We have recently published an article about yellow boxes resembling roadside electricity or telecommunications cabinets popping up alongside busy roads – boxes which are in fact speed cameras in disguise.
According to reports, the boxes are non-permanent speed traps, which motorists report disappear and then reappear at certain roadside spots.
Drivers have questioned the legality of the hidden cameras, since no warning signs are posted ahead of the units, but the law states traffic authorities are allowed to use these clandestine traps.
There used to be a requirement where signs warning of speed prosecution by camera had to be displayed, said Justice Project South Africa chairman Howard Dembovsky. This is no longer the case, except for average speed prosecutions.
Hidden speed cameras in South Africa
There are several types of hidden speed cameras in SA, which fall into one of three categories: fixed speed cameras, portable Lidar, and portable Radar.
The images below show some of the hidden camera technology used in the country.
Green mamba speed cameras
The green box camera is the hidden speed trap which was rolled out in Pietermaritzburg.
The units are portable and use camera, radar, and laser functionality to catch speedsters. These cameras were nicknamed “green mambas” in 2012 when they first started appearing along Vereeniging Road in Gauteng.
Grey utility box speed cameras
Working off the same technology as the green mambas, these grey portable speed camera boxes made headlines in August 2015 when they started appearing along major roads in Nelson Mandela Bay.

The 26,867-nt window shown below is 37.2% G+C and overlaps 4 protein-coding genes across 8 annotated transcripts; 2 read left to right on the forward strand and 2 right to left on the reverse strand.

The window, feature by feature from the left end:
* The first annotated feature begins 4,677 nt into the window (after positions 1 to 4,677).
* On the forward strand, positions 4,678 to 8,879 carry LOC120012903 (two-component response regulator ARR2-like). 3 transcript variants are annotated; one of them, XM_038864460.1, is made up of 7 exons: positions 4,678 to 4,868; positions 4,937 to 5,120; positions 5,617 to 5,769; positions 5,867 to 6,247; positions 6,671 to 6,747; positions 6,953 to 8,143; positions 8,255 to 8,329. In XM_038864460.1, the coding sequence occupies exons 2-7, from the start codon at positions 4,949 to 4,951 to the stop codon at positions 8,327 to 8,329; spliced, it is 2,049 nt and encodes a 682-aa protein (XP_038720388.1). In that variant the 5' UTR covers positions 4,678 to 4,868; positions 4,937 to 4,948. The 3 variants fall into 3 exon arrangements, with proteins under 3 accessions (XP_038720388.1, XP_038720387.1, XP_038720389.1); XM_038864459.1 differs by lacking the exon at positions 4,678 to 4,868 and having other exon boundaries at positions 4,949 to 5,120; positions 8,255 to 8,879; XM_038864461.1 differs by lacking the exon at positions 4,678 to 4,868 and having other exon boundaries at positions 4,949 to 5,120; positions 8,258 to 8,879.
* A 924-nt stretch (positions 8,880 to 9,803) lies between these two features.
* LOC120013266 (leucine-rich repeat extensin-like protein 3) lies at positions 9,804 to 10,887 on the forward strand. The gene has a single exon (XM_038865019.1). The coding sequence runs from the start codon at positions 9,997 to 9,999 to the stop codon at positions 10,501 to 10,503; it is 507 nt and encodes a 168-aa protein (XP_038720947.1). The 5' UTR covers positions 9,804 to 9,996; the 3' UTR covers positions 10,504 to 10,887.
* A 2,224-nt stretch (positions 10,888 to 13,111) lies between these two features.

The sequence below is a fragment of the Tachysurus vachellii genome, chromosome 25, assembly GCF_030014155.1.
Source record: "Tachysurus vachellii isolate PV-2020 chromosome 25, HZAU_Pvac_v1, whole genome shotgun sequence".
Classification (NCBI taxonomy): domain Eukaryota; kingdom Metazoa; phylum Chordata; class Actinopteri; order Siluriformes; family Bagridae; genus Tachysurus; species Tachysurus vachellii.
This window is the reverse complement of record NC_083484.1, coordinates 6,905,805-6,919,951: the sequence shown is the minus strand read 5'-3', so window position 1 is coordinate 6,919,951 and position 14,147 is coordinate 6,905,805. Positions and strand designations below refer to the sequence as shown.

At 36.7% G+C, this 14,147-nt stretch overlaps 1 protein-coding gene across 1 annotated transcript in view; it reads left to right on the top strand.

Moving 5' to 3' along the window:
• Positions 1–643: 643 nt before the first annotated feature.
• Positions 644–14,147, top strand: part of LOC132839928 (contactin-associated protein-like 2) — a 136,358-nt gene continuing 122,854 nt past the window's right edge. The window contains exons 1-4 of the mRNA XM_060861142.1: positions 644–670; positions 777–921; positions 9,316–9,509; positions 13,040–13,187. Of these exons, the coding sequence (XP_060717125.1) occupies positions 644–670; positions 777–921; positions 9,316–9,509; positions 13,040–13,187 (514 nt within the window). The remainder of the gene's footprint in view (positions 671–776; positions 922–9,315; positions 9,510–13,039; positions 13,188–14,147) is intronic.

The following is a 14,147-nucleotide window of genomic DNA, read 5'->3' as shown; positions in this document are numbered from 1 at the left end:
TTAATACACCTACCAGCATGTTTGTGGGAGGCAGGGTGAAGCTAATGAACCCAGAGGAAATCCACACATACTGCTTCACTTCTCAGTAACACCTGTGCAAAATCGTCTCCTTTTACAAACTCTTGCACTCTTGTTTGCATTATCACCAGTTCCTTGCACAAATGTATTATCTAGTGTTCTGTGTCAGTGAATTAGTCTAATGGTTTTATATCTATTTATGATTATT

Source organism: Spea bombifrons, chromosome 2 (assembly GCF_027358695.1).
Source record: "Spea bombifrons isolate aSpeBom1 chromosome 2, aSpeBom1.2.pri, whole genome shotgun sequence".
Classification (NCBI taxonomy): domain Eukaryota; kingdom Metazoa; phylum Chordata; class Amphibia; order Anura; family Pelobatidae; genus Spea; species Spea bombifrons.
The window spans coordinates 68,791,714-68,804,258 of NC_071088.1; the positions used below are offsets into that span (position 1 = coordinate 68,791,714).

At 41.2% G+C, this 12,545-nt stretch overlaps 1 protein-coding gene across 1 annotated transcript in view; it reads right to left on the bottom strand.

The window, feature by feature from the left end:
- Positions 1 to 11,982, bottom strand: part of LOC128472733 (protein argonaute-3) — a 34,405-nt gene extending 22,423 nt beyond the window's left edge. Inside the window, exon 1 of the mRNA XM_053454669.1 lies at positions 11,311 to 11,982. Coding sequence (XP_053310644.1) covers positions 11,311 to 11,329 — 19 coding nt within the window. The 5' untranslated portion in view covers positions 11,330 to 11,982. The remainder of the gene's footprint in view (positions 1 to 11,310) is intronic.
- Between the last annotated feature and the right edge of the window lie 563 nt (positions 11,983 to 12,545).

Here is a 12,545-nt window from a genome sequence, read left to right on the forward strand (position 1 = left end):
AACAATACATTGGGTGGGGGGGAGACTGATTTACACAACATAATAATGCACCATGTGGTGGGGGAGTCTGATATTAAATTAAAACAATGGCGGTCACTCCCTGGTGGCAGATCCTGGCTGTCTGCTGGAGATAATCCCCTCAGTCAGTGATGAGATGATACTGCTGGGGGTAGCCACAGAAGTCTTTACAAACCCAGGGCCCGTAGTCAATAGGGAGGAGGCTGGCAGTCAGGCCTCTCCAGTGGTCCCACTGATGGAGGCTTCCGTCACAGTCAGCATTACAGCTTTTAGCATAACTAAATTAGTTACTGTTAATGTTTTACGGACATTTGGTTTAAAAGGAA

According to reports, the traffic cameras can spot drivers who run red lights, stolen vehicles, and vehicles with outstanding fines.
Camouflaged unmanned radar traps
Radar speed guns rely on the Doppler effect to calculate the speed of a passing vehicle by directing a microwave signal at it.
As with fixed installations, law enforcement officials are not obliged to warn the public that speed trapping is taking place.
Manned portable speed traps
Portable Lidar and Radar speed traps can also be manned by traffic officials, who can position themselves in a roadside area in which motorists may not spot them.
Law enforcement officials are not obliged to warn motorists they are trapping, but operators must have a valid operator’s certificate and calibration certificate for the speed trapping instrument.
Are hidden speed cameras making roads safer?
Hidden speed cameras might be good at catching motorists who break the law, but do they make our roads safer?
We spoke to JPSA chairman Howard Dembovsky and Arrive Alive’s Johan Jonck about the hidden traps, with Dembovsky stating that the JPSA views speed cameras in general as an “ineffective means of traffic law enforcement”.
“When they are hidden, they are even worse since it is abundantly clear that their sole purpose is to generate revenue – not make roads safer,” said Dembovsky.
He said if the cameras were effective, they would only be installed for a limited period.
“The exact opposite is true. In most cases, with the JMPD for example, the authorisations for non-fixed speed cameras have existed for more than a decade. If they were effective, why wouldn’t the Director of Public Prosecutions say that a permanent speed camera must be erected?”
Jonck said Arrive Alive was a supporter of average speed over distance systems.
“We are in favour of speed measurement, but would not like to see this as the only type of enforcement or as a revenue generating activity for the local and metropolitan budgets,” said Jonck.
He said the focus of traffic officials needed to be on “enforcement” and not “entrapment”.
“We would like to emphasise the need for visible traffic enforcement of all violations on the road, and rather not see officers hiding under bridges, behind bushes, under trees, or behind a speed camera.”